Pharology is the study of lighthouses, so this site is dedicated to bringing you information about Lighthouses of the World.
The first, and probably most famous lighthouse was the Pharos of Alexandria. Shown below, it was a fabulous lighthouse built around 280 BCE in Alexandria, Egypt. One of the great engineering structures of all time, it was one of the Seven Wonders of the Ancient World.
Click here to download the most comprehensive study of the Pharos in recent times.
What is the Oldest Lighthouse? Click here to find out.
The word 'pharology' is derived from pharos, the Greek word for lighthouse. Today, French people call a lighthouse un phare, Spanish people call it faro, and in Portuguese it is farol. In Romania and Bulgaria a lighthouse is called a far, whilst in Norway it is a fyr. However, like the English, Germans use a word that is more obviously descriptive, Leuchtürme, i.e. "light tower".
The above illustration is an impression of the Pharos of Alexandria by Alfonso Biescas. It was commissioned for use in the book entitled Ancient Lighthouses by Ken Trethewey.
This is the only book of its kind to deal explicity with the matter of how lighthouses came into existence. Besides containing the most up-to-date description yet of the Pharos of Alexandria, it also contains a catalogue of ancient lighthouses.
Lighthouses were developed around the world to improve navigation and to help save lives at sea. As such they have come to represent a positive force for humanity. In recent times, lighthouses have become part of a more general activity - the provision of Aids to Navigation. This task has been normally undertaken through the establishment of national bodies under government direction. These bodies became known as the General Lighthouse Authorities (GLAs). In 1957, an organisation was formed in France for the international oversight of the entire range of activities that included the provision of aids to navigation. This entity was called IALA - AISM (originally, the International Association of Lighthouse Authorities.) Today, most of the maritime countries of the world are members of IALA-AISM.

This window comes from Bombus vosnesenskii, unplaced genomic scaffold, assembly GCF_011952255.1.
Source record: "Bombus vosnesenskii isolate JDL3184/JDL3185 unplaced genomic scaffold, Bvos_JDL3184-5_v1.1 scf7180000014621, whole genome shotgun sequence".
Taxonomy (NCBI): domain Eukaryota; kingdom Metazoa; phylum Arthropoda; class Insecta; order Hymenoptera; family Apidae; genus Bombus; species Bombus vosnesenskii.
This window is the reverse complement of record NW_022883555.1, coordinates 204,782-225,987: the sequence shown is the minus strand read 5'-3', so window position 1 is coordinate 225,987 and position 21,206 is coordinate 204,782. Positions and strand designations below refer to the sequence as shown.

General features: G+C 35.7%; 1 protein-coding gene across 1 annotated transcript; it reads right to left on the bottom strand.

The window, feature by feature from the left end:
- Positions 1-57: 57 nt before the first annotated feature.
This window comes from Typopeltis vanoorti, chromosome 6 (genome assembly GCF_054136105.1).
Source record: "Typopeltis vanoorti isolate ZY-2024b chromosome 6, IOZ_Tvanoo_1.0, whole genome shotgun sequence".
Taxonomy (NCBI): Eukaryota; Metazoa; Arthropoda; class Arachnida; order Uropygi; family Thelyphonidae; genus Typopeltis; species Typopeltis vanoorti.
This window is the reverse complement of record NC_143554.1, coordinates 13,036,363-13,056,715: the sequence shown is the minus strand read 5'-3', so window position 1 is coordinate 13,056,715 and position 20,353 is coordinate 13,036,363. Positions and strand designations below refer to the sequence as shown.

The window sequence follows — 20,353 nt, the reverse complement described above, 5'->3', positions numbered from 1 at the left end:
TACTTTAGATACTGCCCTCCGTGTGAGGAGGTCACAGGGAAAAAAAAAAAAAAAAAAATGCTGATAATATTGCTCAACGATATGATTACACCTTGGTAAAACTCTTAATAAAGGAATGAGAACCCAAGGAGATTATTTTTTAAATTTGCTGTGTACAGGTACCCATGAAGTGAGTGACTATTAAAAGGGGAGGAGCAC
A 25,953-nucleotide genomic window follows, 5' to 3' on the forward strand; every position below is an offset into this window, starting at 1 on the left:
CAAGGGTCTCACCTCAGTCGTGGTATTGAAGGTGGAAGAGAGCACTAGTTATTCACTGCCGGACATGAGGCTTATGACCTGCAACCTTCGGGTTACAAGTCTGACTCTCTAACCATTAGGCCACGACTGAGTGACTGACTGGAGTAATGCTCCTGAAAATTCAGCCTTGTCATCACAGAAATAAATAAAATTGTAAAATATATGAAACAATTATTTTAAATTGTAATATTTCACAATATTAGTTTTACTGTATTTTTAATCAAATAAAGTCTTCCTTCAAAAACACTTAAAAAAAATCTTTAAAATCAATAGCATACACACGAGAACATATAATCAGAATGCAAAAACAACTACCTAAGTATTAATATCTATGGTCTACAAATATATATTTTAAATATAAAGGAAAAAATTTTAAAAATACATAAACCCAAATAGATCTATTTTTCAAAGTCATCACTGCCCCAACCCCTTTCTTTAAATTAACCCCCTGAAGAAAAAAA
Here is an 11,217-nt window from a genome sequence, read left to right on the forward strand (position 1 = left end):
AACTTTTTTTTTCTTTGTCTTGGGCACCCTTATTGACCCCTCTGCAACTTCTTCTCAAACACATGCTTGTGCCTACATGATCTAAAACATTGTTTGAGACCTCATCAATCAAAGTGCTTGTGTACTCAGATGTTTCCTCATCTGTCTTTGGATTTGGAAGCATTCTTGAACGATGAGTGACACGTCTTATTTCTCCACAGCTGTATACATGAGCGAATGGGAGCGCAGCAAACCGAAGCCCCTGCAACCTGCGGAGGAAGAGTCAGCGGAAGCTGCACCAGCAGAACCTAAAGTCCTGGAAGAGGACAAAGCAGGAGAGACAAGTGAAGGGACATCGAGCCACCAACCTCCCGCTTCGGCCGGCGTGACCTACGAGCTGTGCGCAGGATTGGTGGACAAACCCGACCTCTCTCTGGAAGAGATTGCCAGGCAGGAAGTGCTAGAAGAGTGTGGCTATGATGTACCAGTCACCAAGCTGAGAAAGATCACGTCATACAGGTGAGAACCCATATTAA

The broad subject of Pharology is presented here in a number of extended articles. To assist the reader, each group of articles is prefixed with a letter code. The codes and group titles are:
The History of Lighthouses of the World
A: Lighthouses of Antiquity
AD: Lighthouses used in Advertisements
AS: Lighthouses of Asia
BR: History of Lighthouses in the British Isles
E: Lighthouses of Empire
H: How Lighthouses Work
W: What Is A Lighthouse?
Our 2020 Publication:
Pharologist Ken Trethewey took his first lighthouse photograph at the age of ten and over the past sixty years has compiled a wonderful portfolio recording the many changes that have occurred in lighthouse technology. In a period that has seen the end of the great tradition of lighthouse keepers and the introduction of automation, satellite navigation and LED lighting, there have been great pressures placed upon the guardians of our lighthouse heritage. Many lights have been taken out of service, or just closed to the public. Gone are the days when families enjoyed the atmosphere and the challenge of living and working in lighthouses, and when casual visitors would be welcomed inside to climb the tower and see the wonderful equipment installed there. The tall stories of lighthouse life are in danger of being lost.
This book captures a detailed snapshot of the world of lighthouses in 2020 as Ken, now 70 years old, completes a superbly detailed narrative of his lifetime of encounters with the lighthouses of the region where he was born and brought up.
Our 2022 book is Light on the Forelands.
New Research: The History of British Lighthouses Before 1700 is a part of the above publication - Light on the Forelands.
Russian lighthouses in the Gulf of Finland